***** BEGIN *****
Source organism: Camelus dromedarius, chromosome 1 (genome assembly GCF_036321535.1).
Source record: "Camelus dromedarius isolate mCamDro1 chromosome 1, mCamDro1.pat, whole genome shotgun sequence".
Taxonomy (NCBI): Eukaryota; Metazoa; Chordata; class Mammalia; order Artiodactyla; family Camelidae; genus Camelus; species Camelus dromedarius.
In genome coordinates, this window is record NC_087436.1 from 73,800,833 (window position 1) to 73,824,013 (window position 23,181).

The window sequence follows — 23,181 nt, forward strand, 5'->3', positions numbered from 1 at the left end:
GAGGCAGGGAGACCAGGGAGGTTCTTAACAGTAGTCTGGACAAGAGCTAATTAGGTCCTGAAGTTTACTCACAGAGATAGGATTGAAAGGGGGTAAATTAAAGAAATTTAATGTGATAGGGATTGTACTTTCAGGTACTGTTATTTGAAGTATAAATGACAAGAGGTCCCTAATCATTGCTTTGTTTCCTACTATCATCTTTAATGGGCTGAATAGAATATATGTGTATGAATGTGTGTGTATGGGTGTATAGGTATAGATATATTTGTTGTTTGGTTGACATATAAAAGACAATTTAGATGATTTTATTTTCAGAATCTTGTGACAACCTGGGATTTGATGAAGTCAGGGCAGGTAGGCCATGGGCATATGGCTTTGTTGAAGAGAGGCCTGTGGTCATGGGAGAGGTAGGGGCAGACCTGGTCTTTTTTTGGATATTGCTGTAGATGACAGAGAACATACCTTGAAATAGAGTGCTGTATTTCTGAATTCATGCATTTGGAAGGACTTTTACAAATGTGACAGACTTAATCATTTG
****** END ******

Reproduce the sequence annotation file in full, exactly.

Source organism: Camelus dromedarius, chromosome 1 (genome assembly GCF_036321535.1).
Source record: "Camelus dromedarius isolate mCamDro1 chromosome 1, mCamDro1.pat, whole genome shotgun sequence".
Taxonomy (NCBI): Eukaryota; Metazoa; Chordata; class Mammalia; order Artiodactyla; family Camelidae; genus Camelus; species Camelus dromedarius.
In genome coordinates, this window is record NC_087436.1 from 73,800,833 (window position 1) to 73,824,013 (window position 23,181).

The window sequence follows — 23,181 nt, forward strand, 5'->3', positions numbered from 1 at the left end:
GAGGCAGGGAGACCAGGGAGGTTCTTAACAGTAGTCTGGACAAGAGCTAATTAGGTCCTGAAGTTTACTCACAGAGATAGGATTGAAAGGGGGTAAATTAAAGAAATTTAATGTGATAGGGATTGTACTTTCAGGTACTGTTATTTGAAGTATAAATGACAAGAGGTCCCTAATCATTGCTTTGTTTCCTACTATCATCTTTAATGGGCTGAATAGAATATATGTGTATGAATGTGTGTGTATGGGTGTATAGGTATAGATATATTTGTTGTTTGGTTGACATATAAAAGACAATTTAGATGATTTTATTTTCAGAATCTTGTGACAACCTGGGATTTGATGAAGTCAGGGCAGGTAGGCCATGGGCATATGGCTTTGTTGAAGAGAGGCCTGTGGTCATGGGAGAGGTAGGGGCAGACCTGGTCTTTTTTTGGATATTGCTGTAGATGACAGAGAACATACCTTGAAATAGAGTGCTGTATTTCTGAATTCATGCATTTGGAAGGACTTTTACAAATGTGACAGACTTAATCATTTG